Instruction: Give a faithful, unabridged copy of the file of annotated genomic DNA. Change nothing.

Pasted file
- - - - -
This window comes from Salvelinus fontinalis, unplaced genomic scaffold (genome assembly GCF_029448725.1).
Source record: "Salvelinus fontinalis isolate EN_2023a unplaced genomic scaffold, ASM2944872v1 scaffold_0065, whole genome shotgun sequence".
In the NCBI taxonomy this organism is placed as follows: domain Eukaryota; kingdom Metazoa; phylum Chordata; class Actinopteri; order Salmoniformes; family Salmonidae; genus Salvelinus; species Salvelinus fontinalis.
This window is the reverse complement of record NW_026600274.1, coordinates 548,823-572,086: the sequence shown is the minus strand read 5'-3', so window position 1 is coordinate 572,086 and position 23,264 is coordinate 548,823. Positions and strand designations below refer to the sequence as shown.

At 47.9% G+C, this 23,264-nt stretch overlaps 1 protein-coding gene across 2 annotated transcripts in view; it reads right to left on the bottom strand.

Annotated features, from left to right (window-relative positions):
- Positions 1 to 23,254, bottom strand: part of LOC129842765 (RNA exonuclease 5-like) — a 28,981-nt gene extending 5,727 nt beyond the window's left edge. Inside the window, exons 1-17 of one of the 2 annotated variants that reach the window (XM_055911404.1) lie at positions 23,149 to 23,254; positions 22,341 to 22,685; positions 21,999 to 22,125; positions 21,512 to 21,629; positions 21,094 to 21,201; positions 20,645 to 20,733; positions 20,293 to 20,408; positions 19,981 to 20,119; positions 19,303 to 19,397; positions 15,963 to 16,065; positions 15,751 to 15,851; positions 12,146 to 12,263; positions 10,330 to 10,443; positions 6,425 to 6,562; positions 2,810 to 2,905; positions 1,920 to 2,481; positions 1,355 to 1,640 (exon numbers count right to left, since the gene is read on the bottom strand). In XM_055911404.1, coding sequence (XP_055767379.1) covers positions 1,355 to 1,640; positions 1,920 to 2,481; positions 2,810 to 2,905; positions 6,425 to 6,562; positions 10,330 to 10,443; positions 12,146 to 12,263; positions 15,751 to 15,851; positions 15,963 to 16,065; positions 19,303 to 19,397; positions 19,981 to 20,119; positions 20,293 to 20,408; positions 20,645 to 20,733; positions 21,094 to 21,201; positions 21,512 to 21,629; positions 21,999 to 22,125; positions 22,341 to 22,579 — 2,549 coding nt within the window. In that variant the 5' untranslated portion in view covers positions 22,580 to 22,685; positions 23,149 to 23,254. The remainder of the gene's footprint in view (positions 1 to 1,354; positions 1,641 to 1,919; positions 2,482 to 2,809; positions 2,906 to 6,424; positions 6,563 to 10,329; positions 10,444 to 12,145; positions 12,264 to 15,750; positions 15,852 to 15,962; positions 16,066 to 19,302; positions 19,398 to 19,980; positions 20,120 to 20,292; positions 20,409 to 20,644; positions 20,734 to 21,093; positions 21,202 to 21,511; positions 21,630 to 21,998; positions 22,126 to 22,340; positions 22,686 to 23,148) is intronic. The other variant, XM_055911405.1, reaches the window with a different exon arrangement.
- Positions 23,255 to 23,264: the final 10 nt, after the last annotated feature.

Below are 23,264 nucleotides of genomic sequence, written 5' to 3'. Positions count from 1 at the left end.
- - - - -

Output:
This window comes from Salvelinus fontinalis, unplaced genomic scaffold (genome assembly GCF_029448725.1).
Source record: "Salvelinus fontinalis isolate EN_2023a unplaced genomic scaffold, ASM2944872v1 scaffold_0065, whole genome shotgun sequence".
In the NCBI taxonomy this organism is placed as follows: domain Eukaryota; kingdom Metazoa; phylum Chordata; class Actinopteri; order Salmoniformes; family Salmonidae; genus Salvelinus; species Salvelinus fontinalis.
This window is the reverse complement of record NW_026600274.1, coordinates 548,823-572,086: the sequence shown is the minus strand read 5'-3', so window position 1 is coordinate 572,086 and position 23,264 is coordinate 548,823. Positions and strand designations below refer to the sequence as shown.

At 47.9% G+C, this 23,264-nt stretch overlaps 1 protein-coding gene across 2 annotated transcripts in view; it reads right to left on the bottom strand.

Annotated features, from left to right (window-relative positions):
- Positions 1 to 23,254, bottom strand: part of LOC129842765 (RNA exonuclease 5-like) — a 28,981-nt gene extending 5,727 nt beyond the window's left edge. Inside the window, exons 1-17 of one of the 2 annotated variants that reach the window (XM_055911404.1) lie at positions 23,149 to 23,254; positions 22,341 to 22,685; positions 21,999 to 22,125; positions 21,512 to 21,629; positions 21,094 to 21,201; positions 20,645 to 20,733; positions 20,293 to 20,408; positions 19,981 to 20,119; positions 19,303 to 19,397; positions 15,963 to 16,065; positions 15,751 to 15,851; positions 12,146 to 12,263; positions 10,330 to 10,443; positions 6,425 to 6,562; positions 2,810 to 2,905; positions 1,920 to 2,481; positions 1,355 to 1,640 (exon numbers count right to left, since the gene is read on the bottom strand). In XM_055911404.1, coding sequence (XP_055767379.1) covers positions 1,355 to 1,640; positions 1,920 to 2,481; positions 2,810 to 2,905; positions 6,425 to 6,562; positions 10,330 to 10,443; positions 12,146 to 12,263; positions 15,751 to 15,851; positions 15,963 to 16,065; positions 19,303 to 19,397; positions 19,981 to 20,119; positions 20,293 to 20,408; positions 20,645 to 20,733; positions 21,094 to 21,201; positions 21,512 to 21,629; positions 21,999 to 22,125; positions 22,341 to 22,579 — 2,549 coding nt within the window. In that variant the 5' untranslated portion in view covers positions 22,580 to 22,685; positions 23,149 to 23,254. The remainder of the gene's footprint in view (positions 1 to 1,354; positions 1,641 to 1,919; positions 2,482 to 2,809; positions 2,906 to 6,424; positions 6,563 to 10,329; positions 10,444 to 12,145; positions 12,264 to 15,750; positions 15,852 to 15,962; positions 16,066 to 19,302; positions 19,398 to 19,980; positions 20,120 to 20,292; positions 20,409 to 20,644; positions 20,734 to 21,093; positions 21,202 to 21,511; positions 21,630 to 21,998; positions 22,126 to 22,340; positions 22,686 to 23,148) is intronic. The other variant, XM_055911405.1, reaches the window with a different exon arrangement.
- Positions 23,255 to 23,264: the final 10 nt, after the last annotated feature.

Below are 23,264 nucleotides of genomic sequence, written 5' to 3'. Positions count from 1 at the left end.